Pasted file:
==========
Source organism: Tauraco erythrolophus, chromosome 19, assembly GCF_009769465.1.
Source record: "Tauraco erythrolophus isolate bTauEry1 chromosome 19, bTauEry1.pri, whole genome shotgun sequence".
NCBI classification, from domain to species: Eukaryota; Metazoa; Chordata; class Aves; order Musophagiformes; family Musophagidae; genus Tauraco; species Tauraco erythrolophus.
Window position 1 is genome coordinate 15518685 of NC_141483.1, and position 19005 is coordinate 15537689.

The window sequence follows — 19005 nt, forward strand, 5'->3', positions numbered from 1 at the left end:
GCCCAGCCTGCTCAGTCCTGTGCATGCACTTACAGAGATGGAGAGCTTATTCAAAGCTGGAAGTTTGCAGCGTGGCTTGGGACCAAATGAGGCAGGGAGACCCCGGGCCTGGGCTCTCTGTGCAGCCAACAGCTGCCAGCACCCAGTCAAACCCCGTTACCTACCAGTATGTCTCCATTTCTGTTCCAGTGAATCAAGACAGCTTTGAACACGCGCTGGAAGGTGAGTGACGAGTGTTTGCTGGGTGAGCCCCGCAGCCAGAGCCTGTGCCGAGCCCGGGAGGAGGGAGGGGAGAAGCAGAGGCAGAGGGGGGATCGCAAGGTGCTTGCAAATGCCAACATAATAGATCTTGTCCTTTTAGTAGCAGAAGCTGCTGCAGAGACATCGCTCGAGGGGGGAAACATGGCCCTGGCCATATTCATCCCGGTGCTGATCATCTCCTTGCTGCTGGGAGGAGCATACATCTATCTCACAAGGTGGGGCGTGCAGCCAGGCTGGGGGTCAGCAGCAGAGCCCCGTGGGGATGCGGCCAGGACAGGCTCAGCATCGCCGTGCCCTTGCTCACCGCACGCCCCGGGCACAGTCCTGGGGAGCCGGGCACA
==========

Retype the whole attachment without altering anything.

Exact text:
Source organism: Tauraco erythrolophus, chromosome 19, assembly GCF_009769465.1.
Source record: "Tauraco erythrolophus isolate bTauEry1 chromosome 19, bTauEry1.pri, whole genome shotgun sequence".
NCBI classification, from domain to species: Eukaryota; Metazoa; Chordata; class Aves; order Musophagiformes; family Musophagidae; genus Tauraco; species Tauraco erythrolophus.
Window position 1 is genome coordinate 15518685 of NC_141483.1, and position 19005 is coordinate 15537689.

The window sequence follows — 19005 nt, forward strand, 5'->3', positions numbered from 1 at the left end:
GCCCAGCCTGCTCAGTCCTGTGCATGCACTTACAGAGATGGAGAGCTTATTCAAAGCTGGAAGTTTGCAGCGTGGCTTGGGACCAAATGAGGCAGGGAGACCCCGGGCCTGGGCTCTCTGTGCAGCCAACAGCTGCCAGCACCCAGTCAAACCCCGTTACCTACCAGTATGTCTCCATTTCTGTTCCAGTGAATCAAGACAGCTTTGAACACGCGCTGGAAGGTGAGTGACGAGTGTTTGCTGGGTGAGCCCCGCAGCCAGAGCCTGTGCCGAGCCCGGGAGGAGGGAGGGGAGAAGCAGAGGCAGAGGGGGGATCGCAAGGTGCTTGCAAATGCCAACATAATAGATCTTGTCCTTTTAGTAGCAGAAGCTGCTGCAGAGACATCGCTCGAGGGGGGAAACATGGCCCTGGCCATATTCATCCCGGTGCTGATCATCTCCTTGCTGCTGGGAGGAGCATACATCTATCTCACAAGGTGGGGCGTGCAGCCAGGCTGGGGGTCAGCAGCAGAGCCCCGTGGGGATGCGGCCAGGACAGGCTCAGCATCGCCGTGCCCTTGCTCACCGCACGCCCCGGGCACAGTCCTGGGGAGCCGGGCACA